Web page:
: I'm still enough of a Baptist to believe in some form of soul competency, which means that I think that LGBTQ people and LGBTQ people alone are responsible for discerning how an LGBTQ orientation aligns with whatever metaphysical/theological framework.

Ye-ah, the idea that individuals or isolated groups can figure out how Christianity applies to them without reference to the Church as a whole certainly wouldn't fly in churches with a stronger ecclesiology.

The Orthodox, for example, believe very strongly in conciliar decision-making, and the primary example we often point to is the Council of Jerusalem, which dealt with the question of Gentiles becoming Christian without first becoming Jewish. (Although it does take a while for the results of these councils to settle in, sometimes. There are some interesting arguments about how to reconcile Acts 15 with Galatians 1 and 2 on this score; some people think Paul's confrontation with Peter and the "men from James" came before the Council of Jerusalem, some think it came afterwards.)

The idea that the Gentiles could have just figured out how the "good news" applied to them without caring one whit what the Jewish Christians had to say about it simply wouldn't fly, for us -- and it doesn't seem to have flown for the apostles. (Interestingly, the very-very short list of requirements that the Council arrived at in Acts 15 does include a prohibition against fornication, or however one translates the Greek word there.)

Side note: I sometimes wonder how the early church would have approached the sex and marriage question when it came to believers who were slaves. Slaves had no right to their bodies, and I assume no one could hold it against them if their masters raped them every now and then. (Indeed, Robert Jewett has supposed that the harsh anti-homosexual rhetoric in Paul's letters is, on some level, a way of giving voice to the anger of slaves over their treatment at the hands of their masters -- though I don't think Paul's rhetoric can be *limited* to that.) But slaves also had no right to marry -- not according to secular Roman law, at any rate. So did the early church allow for *any* sort of consensual sexual relationship among slaves? As far as I can tell, this issue never comes up in the New Testament, but I wonder if it was ever addressed elsewhere.

: [As a side note, Peter, in what might be an ironic twist, your own prior accounts, years ago, of your inquiries into intersexuality etc etc etc actually helped me solidify my own views on all of this, so thank you for that]

Yer welcome! Sincerely.

: On the other hand, I'm very sympathetic to the idea that the centurion's servant was also his lover, and it's a reading that makes sense in the context of Roman culture, where some form of bisexuality was at least tacitly accepted, within certain parameters.

I'm *open* to that, but I wouldn't make any argument that assumed that that was necessarily the correct interpretation.

: *I actually think the Catholics and [probably] Orthodox churches are on firmer ground here than the Protestants, because they have a developed theological/philosophical system to argue with. I think it's an incorrect and harmful system, but at least it's a system.

Sorry. Couldn't help myself. :)

J.A.A. Purves wrote:
: The entire current transgender debate seems premised on the assumption that biology or genetics does not determine one’s gender - that one’s gender is entirely a matter of personal autonomy - in other words, that one’s gender is determined by one’s mental state, feelings, intellect, will.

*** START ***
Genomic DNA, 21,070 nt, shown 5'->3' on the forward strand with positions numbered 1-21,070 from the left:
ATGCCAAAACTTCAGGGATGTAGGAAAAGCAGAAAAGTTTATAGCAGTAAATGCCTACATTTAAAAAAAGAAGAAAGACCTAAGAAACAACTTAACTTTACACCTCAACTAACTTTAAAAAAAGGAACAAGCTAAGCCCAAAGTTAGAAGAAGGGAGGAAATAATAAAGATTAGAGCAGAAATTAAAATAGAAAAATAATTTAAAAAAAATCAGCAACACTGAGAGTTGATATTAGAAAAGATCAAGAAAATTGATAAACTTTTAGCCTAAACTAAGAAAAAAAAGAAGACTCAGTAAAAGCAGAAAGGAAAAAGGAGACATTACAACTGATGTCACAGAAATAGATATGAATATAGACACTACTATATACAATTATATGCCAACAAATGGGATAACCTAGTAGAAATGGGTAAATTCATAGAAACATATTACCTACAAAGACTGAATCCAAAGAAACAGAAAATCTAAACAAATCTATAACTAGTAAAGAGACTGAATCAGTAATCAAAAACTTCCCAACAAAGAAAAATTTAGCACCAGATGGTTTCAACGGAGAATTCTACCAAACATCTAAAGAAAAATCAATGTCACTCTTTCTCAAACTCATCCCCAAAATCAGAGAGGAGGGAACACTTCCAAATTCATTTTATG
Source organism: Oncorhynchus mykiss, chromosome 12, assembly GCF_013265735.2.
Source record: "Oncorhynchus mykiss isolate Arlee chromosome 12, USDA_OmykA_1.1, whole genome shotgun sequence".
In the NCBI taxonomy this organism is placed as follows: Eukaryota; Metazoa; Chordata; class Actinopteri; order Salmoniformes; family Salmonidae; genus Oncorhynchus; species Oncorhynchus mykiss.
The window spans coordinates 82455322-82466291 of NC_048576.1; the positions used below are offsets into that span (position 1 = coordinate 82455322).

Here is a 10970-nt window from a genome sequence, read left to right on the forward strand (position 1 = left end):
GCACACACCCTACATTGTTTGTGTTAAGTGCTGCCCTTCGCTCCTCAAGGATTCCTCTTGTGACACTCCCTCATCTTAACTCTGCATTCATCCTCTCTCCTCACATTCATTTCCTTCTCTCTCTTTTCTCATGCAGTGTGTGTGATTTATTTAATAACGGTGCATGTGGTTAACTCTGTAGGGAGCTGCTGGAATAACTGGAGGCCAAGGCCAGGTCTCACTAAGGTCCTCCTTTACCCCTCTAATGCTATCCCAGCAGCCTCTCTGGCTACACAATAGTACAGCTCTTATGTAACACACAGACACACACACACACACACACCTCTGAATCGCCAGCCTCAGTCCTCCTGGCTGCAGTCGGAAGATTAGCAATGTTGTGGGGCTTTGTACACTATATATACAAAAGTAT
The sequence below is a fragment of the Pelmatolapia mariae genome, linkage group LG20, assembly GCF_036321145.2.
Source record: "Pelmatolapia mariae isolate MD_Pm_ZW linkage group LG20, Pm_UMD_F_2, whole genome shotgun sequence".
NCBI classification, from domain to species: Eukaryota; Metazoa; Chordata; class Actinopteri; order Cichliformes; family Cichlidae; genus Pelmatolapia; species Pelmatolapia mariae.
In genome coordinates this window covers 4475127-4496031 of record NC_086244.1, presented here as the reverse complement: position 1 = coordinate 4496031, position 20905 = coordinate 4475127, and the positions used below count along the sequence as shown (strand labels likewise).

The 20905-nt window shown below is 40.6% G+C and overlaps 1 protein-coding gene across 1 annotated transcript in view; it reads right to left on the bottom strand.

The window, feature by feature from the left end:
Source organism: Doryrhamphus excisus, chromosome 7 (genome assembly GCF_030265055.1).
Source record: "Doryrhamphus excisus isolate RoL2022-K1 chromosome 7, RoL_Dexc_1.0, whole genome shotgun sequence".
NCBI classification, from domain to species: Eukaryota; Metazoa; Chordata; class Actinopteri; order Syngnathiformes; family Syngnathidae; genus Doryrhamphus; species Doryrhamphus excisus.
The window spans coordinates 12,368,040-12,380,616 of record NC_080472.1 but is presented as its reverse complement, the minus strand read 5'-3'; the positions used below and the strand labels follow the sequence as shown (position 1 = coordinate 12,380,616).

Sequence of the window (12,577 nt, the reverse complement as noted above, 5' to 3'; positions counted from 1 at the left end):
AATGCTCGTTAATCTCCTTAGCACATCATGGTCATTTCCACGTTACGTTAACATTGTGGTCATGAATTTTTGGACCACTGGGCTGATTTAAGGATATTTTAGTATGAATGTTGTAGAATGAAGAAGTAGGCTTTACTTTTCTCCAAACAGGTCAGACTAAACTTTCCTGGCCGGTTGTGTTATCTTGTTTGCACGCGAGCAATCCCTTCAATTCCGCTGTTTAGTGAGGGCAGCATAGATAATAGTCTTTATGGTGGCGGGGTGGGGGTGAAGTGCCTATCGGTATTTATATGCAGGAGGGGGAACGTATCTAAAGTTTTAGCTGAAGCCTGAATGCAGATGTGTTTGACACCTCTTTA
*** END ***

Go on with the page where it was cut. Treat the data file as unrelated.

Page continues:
One Facebook friend did propose that even transgenderism might have a biological basis -- something to do with neurological scans or whatever. But I think the political movement around transgenderism wouldn't care one whit about that; as you say, it's come down to a matter of "personal autonomy". I choose it, therefore it is.

Edited by Peter T Chattaway

"Sympathy must precede belligerence. First I must understand the other, as it were, from the inside; then I can critique it from the outside. So many people skip right to the latter." -- Steven D. Greydanus
Now blogging at Patheos.com. I can also still be found at Facebook, Twitter and Flickr. See also my film journal.

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4 minutes ago, Peter T Chattaway said:

 

: To be told that your deepest yearnings and attractions are immoral is incredibly damaging and destructive.

But this is why I prefer the "broken" idea to the "sinful" idea. People keep making the mistake of thinking that homosexuality is an issue of *morality* when it actually goes much deeper than that. Maybe it doesn't help much to say that deep yearnings and attractions are "unnatural" or "contrary to God's intentions when he created the world" or whatever, but of course, we all recognize that at least some deep yearnings and attractions *do* fit those labels. We're just arguing over which ones.

 

Not to deny the especial vitriol addressed towards LBGTQ people, but hasn't every Evangelical American teenager been told that?

I remember one school chapel presentation (not my current university) that said men, particularly, had to be scrupulous in cultivating *any* desire because they were "hard wired for sin." I happened to Google that phrase today

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kenmorefield wrote:
: Not to deny the especial vitriol addressed towards LBGTQ people, but hasn't every Evangelical American teenager been told that?

I'm not sure what the pronoun "that" refers to here. (Admittedly, I grew up evangelical Canadian, not American... but youth-oriented evangelical pop culture is dominated by American product up here, so we got all the same music and books that people south of the border got. One of my biggest gripes with Canadian Christian bookstore chains was how they would put books like Oliver North's Under Fire: An American Story on display when there was no compelling reason for Canadians to care about American stories... but I digress.)

: I remember one school chapel presentation (not my current university) that said men, particularly, had to be scrupulous in cultivating *any* desire because they were "hard wired for sin." I happened to Google that phrase today

I'm not familiar with that phrase, FWIW, but I think I get the underlying concept.

"Sympathy must precede belligerence. First I must understand the other, as it were, from the inside; then I can critique it from the outside. So many people skip right to the latter." -- Steven D. Greydanus
Now blogging at Patheos.com. I can also still be found at Facebook, Twitter and Flickr. See also my film journal.

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14 hours ago, Peter T Chattaway said:

kenmorefield wrote:
: Not to deny the especial vitriol addressed towards LBGTQ people, but hasn't every Evangelical American teenager been told that?

I'm not sure what the pronoun "that" refers to here.

That "your deepest yearnings and attractions are immoral."